The PSNC have published the February 2009 edition of Community Pharmacy News. Community Pharmacy News focuses on issues that are important to NHS community pharmacy contractors.
Here is a brief summary of some of the items covered in this issue:
The end of ‘Necessary or Expedient’ test
The white paper ‘Pharmacy in England: Building on strengths – delivering the future’ proposed replacing the current Control of Entry test for inclusion in the pharmaceutical list with a test based on the PCT’s Pharmaceutical Needs Assessment (PNA). In its response to the consultation process the PSNC supported in principle the proposal to introduce a PNA based test and, after considering all responses, the government has decided to introduce this. The amendments to the NHS Act 2006 needed to introduce this are set out in the Health Bill 2009. This bill also introduces other changes that are of interest to community pharmacy in relation to the NHS Constitution. These are the requirement to publish an annual quality account, improvements to the PNA and the way it is used, the ability for PCTs to withhold payments where specified improvements are not made and the ability for PCTs to provide local pharmaceutical services if necessary.
Briefing documents for GPs on repeat dispensing and Medicines Use Reviews (MURs) published
The PSNC has jointly published, with NHS Employers and the General Practitioner Committee of the BMA, two briefing documents for GPs on repeat dispensing and MURs. The NPC has blogged on these in more detail here.
Other items covered in this issue include Drug Tariff news and frequently asked questions
What does this mean to medicines management?
The NPC has previously blogged on some of the uses for PNAs in relation to World Class Commissioning. A PCT’s PNA is becoming a key driver for change and will be used to inform the development of more and more services; therefore, it is more important than ever that these key documents are well informed, objective and robust. Medicines management teams and those providing services in the community will need to be aware of the PNA for the health economy in which they work so that they can ensure they are working towards meeting the needs of their local population.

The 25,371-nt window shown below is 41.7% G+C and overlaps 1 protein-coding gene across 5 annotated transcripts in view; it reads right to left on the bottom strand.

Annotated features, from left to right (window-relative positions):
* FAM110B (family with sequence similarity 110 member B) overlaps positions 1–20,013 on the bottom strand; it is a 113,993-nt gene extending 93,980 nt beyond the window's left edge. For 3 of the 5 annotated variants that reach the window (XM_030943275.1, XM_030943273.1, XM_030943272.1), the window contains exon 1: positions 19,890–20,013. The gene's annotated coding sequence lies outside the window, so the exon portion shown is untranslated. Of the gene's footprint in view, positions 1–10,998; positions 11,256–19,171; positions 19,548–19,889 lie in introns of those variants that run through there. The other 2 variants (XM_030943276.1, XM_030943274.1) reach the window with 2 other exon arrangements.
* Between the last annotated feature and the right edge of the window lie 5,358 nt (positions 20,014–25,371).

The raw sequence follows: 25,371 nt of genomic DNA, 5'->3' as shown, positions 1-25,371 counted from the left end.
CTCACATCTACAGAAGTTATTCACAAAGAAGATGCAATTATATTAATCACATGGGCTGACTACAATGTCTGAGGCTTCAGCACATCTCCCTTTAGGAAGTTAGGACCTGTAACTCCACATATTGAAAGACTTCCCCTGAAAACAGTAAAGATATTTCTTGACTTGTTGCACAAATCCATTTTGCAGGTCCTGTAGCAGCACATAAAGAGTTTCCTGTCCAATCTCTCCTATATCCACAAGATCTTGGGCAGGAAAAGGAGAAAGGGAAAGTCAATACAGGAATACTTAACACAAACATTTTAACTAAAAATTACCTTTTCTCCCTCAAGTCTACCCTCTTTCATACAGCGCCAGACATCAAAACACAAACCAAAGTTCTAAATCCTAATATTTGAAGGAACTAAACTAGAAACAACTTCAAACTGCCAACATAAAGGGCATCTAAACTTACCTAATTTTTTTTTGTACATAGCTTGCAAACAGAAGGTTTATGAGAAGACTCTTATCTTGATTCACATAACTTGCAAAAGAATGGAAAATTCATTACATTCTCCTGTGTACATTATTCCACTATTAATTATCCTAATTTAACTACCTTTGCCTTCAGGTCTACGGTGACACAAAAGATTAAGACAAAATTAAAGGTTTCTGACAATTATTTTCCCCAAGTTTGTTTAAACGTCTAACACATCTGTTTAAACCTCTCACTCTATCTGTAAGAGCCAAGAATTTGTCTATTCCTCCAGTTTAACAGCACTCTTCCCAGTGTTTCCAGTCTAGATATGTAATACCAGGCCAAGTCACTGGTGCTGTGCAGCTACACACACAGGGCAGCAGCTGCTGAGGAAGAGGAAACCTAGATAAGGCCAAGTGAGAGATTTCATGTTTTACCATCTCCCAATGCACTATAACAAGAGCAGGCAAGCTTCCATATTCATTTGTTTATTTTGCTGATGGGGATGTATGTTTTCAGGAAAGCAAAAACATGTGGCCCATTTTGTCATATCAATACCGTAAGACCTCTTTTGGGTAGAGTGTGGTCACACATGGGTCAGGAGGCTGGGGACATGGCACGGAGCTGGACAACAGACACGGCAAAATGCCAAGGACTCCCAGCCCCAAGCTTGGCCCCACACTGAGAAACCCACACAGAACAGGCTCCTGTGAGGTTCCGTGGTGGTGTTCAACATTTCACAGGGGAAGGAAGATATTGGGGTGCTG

Repeat dispensing and MURs require effective multidisciplinary working between community pharmacies and GP practices for their maximum benefit to be realised. This new guidance will provide a starting point to improve this multidisciplinary working where required. This not only has the potential to improve the effectiveness of these two services but should improve medicines management as a whole across this health care interface. For more information on this guidance see this blog.
Community Pharmacy news is a useful read for all NHS community pharmacy contractors. Anyone working in medicines management needs to be aware of the PNA and its implications.
If you work in a GP Practice you may find it useful to view the guidance on repeat dispensing and MURs or, if you are involved in promoting or delivering these services, you may find it useful to highlight this guidance to the practices you work in. The NPC has also produced a range of resources available via NPC on both Repeat Dispensing and MURs that will be useful to those involved in delivering these services.